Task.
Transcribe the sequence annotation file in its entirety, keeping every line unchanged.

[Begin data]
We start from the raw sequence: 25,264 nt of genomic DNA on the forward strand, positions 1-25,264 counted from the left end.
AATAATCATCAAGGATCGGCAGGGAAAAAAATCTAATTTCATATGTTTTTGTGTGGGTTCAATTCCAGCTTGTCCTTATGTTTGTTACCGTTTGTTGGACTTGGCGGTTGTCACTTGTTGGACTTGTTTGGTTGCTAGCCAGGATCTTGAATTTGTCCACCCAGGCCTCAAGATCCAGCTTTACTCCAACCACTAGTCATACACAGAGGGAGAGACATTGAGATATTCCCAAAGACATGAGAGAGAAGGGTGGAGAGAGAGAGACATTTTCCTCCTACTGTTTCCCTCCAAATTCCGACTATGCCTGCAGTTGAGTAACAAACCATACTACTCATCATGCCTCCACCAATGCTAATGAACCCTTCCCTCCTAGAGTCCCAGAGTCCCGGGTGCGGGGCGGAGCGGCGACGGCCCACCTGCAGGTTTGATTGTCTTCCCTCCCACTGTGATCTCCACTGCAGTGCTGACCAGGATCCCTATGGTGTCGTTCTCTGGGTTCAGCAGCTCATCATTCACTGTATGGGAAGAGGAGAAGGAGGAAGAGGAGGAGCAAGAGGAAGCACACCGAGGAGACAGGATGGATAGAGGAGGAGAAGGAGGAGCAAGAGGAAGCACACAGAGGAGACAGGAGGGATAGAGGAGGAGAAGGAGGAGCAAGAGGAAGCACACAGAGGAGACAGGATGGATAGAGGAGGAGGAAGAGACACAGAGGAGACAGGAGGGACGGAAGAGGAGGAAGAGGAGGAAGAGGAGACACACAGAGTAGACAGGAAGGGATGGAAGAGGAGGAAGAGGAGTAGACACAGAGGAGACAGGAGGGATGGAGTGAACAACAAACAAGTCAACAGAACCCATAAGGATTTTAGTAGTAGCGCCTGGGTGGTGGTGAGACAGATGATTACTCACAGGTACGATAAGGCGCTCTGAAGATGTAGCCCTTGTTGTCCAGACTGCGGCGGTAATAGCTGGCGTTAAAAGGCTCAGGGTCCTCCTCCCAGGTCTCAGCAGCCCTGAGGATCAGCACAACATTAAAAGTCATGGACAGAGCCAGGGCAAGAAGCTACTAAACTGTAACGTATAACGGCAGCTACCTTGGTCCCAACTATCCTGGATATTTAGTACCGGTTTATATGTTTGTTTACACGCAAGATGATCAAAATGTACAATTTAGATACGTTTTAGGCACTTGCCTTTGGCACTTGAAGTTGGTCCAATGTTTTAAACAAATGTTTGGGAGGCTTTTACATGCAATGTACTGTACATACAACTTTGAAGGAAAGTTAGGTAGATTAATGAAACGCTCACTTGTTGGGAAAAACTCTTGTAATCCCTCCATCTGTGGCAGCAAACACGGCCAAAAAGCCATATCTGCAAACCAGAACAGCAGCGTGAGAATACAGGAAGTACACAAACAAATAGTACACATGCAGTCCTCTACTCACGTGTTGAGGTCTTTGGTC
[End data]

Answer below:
We start from the raw sequence: 25,264 nt of genomic DNA on the forward strand, positions 1-25,264 counted from the left end.
AATAATCATCAAGGATCGGCAGGGAAAAAAATCTAATTTCATATGTTTTTGTGTGGGTTCAATTCCAGCTTGTCCTTATGTTTGTTACCGTTTGTTGGACTTGGCGGTTGTCACTTGTTGGACTTGTTTGGTTGCTAGCCAGGATCTTGAATTTGTCCACCCAGGCCTCAAGATCCAGCTTTACTCCAACCACTAGTCATACACAGAGGGAGAGACATTGAGATATTCCCAAAGACATGAGAGAGAAGGGTGGAGAGAGAGAGACATTTTCCTCCTACTGTTTCCCTCCAAATTCCGACTATGCCTGCAGTTGAGTAACAAACCATACTACTCATCATGCCTCCACCAATGCTAATGAACCCTTCCCTCCTAGAGTCCCAGAGTCCCGGGTGCGGGGCGGAGCGGCGACGGCCCACCTGCAGGTTTGATTGTCTTCCCTCCCACTGTGATCTCCACTGCAGTGCTGACCAGGATCCCTATGGTGTCGTTCTCTGGGTTCAGCAGCTCATCATTCACTGTATGGGAAGAGGAGAAGGAGGAAGAGGAGGAGCAAGAGGAAGCACACCGAGGAGACAGGATGGATAGAGGAGGAGAAGGAGGAGCAAGAGGAAGCACACAGAGGAGACAGGAGGGATAGAGGAGGAGAAGGAGGAGCAAGAGGAAGCACACAGAGGAGACAGGATGGATAGAGGAGGAGGAAGAGACACAGAGGAGACAGGAGGGACGGAAGAGGAGGAAGAGGAGGAAGAGGAGACACACAGAGTAGACAGGAAGGGATGGAAGAGGAGGAAGAGGAGTAGACACAGAGGAGACAGGAGGGATGGAGTGAACAACAAACAAGTCAACAGAACCCATAAGGATTTTAGTAGTAGCGCCTGGGTGGTGGTGAGACAGATGATTACTCACAGGTACGATAAGGCGCTCTGAAGATGTAGCCCTTGTTGTCCAGACTGCGGCGGTAATAGCTGGCGTTAAAAGGCTCAGGGTCCTCCTCCCAGGTCTCAGCAGCCCTGAGGATCAGCACAACATTAAAAGTCATGGACAGAGCCAGGGCAAGAAGCTACTAAACTGTAACGTATAACGGCAGCTACCTTGGTCCCAACTATCCTGGATATTTAGTACCGGTTTATATGTTTGTTTACACGCAAGATGATCAAAATGTACAATTTAGATACGTTTTAGGCACTTGCCTTTGGCACTTGAAGTTGGTCCAATGTTTTAAACAAATGTTTGGGAGGCTTTTACATGCAATGTACTGTACATACAACTTTGAAGGAAAGTTAGGTAGATTAATGAAACGCTCACTTGTTGGGAAAAACTCTTGTAATCCCTCCATCTGTGGCAGCAAACACGGCCAAAAAGCCATATCTGCAAACCAGAACAGCAGCGTGAGAATACAGGAAGTACACAAACAAATAGTACACATGCAGTCCTCTACTCACGTGTTGAGGTCTTTGGTC